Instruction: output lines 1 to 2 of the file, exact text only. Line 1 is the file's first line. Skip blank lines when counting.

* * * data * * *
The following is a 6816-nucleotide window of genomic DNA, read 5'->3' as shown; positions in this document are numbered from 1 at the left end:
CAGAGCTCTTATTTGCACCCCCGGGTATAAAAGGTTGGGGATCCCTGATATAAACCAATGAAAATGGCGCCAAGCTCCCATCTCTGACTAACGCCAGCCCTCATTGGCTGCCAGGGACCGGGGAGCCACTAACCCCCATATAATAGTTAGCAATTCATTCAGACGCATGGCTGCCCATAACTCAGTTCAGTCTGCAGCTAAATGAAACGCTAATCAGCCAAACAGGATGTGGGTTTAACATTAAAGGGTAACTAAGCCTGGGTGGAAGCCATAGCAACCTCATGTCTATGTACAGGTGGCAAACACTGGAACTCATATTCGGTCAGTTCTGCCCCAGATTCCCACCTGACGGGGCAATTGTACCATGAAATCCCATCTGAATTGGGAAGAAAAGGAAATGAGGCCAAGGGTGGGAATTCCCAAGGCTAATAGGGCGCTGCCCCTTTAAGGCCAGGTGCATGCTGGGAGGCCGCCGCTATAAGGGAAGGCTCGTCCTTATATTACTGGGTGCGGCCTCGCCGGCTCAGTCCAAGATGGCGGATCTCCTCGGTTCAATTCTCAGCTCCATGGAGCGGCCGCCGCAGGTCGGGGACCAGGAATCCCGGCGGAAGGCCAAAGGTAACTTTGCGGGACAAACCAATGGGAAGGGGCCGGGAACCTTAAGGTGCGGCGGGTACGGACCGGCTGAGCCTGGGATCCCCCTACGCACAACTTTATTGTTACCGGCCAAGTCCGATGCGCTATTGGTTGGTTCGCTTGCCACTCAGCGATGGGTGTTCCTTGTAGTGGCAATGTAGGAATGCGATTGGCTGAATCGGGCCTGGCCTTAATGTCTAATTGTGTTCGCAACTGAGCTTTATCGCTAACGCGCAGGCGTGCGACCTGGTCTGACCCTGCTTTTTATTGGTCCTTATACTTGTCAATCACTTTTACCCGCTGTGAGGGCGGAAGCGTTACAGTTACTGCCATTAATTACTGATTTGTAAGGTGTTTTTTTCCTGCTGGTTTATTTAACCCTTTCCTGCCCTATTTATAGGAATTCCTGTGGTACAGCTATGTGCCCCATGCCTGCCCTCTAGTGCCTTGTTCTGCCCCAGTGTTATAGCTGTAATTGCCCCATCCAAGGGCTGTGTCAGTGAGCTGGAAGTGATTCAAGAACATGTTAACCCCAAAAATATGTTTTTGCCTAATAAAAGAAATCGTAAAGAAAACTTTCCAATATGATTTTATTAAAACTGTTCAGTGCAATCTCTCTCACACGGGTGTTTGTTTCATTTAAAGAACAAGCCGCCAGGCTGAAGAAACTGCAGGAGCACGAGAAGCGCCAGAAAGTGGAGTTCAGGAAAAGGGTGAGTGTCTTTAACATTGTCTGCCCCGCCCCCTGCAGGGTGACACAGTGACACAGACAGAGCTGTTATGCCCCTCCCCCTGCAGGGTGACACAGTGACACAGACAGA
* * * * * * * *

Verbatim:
The following is a 6816-nucleotide window of genomic DNA, read 5'->3' as shown; positions in this document are numbered from 1 at the left end:
CAGAGCTCTTATTTGCACCCCCGGGTATAAAAGGTTGGGGATCCCTGATATAAACCAATGAAAATGGCGCCAAGCTCCCATCTCTGACTAACGCCAGCCCTCATTGGCTGCCAGGGACCGGGGAGCCACTAACCCCCATATAATAGTTAGCAATTCATTCAGACGCATGGCTGCCCATAACTCAGTTCAGTCTGCAGCTAAATGAAACGCTAATCAGCCAAACAGGATGTGGGTTTAACATTAAAGGGTAACTAAGCCTGGGTGGAAGCCATAGCAACCTCATGTCTATGTACAGGTGGCAAACACTGGAACTCATATTCGGTCAGTTCTGCCCCAGATTCCCACCTGACGGGGCAATTGTACCATGAAATCCCATCTGAATTGGGAAGAAAAGGAAATGAGGCCAAGGGTGGGAATTCCCAAGGCTAATAGGGCGCTGCCCCTTTAAGGCCAGGTGCATGCTGGGAGGCCGCCGCTATAAGGGAAGGCTCGTCCTTATATTACTGGGTGCGGCCTCGCCGGCTCAGTCCAAGATGGCGGATCTCCTCGGTTCAATTCTCAGCTCCATGGAGCGGCCGCCGCAGGTCGGGGACCAGGAATCCCGGCGGAAGGCCAAAGGTAACTTTGCGGGACAAACCAATGGGAAGGGGCCGGGAACCTTAAGGTGCGGCGGGTACGGACCGGCTGAGCCTGGGATCCCCCTACGCACAACTTTATTGTTACCGGCCAAGTCCGATGCGCTATTGGTTGGTTCGCTTGCCACTCAGCGATGGGTGTTCCTTGTAGTGGCAATGTAGGAATGCGATTGGCTGAATCGGGCCTGGCCTTAATGTCTAATTGTGTTCGCAACTGAGCTTTATCGCTAACGCGCAGGCGTGCGACCTGGTCTGACCCTGCTTTTTATTGGTCCTTATACTTGTCAATCACTTTTACCCGCTGTGAGGGCGGAAGCGTTACAGTTACTGCCATTAATTACTGATTTGTAAGGTGTTTTTTTCCTGCTGGTTTATTTAACCCTTTCCTGCCCTATTTATAGGAATTCCTGTGGTACAGCTATGTGCCCCATGCCTGCCCTCTAGTGCCTTGTTCTGCCCCAGTGTTATAGCTGTAATTGCCCCATCCAAGGGCTGTGTCAGTGAGCTGGAAGTGATTCAAGAACATGTTAACCCCAAAAATATGTTTTTGCCTAATAAAAGAAATCGTAAAGAAAACTTTCCAATATGATTTTATTAAAACTGTTCAGTGCAATCTCTCTCACACGGGTGTTTGTTTCATTTAAAGAACAAGCCGCCAGGCTGAAGAAACTGCAGGAGCACGAGAAGCGCCAGAAAGTGGAGTTCAGGAAAAGGGTGAGTGTCTTTAACATTGTCTGCCCCGCCCCCTGCAGGGTGACACAGTGACACAGACAGAGCTGTTATGCCCCTCCCCCTGCAGGGTGACACAGTGACACAGACAGA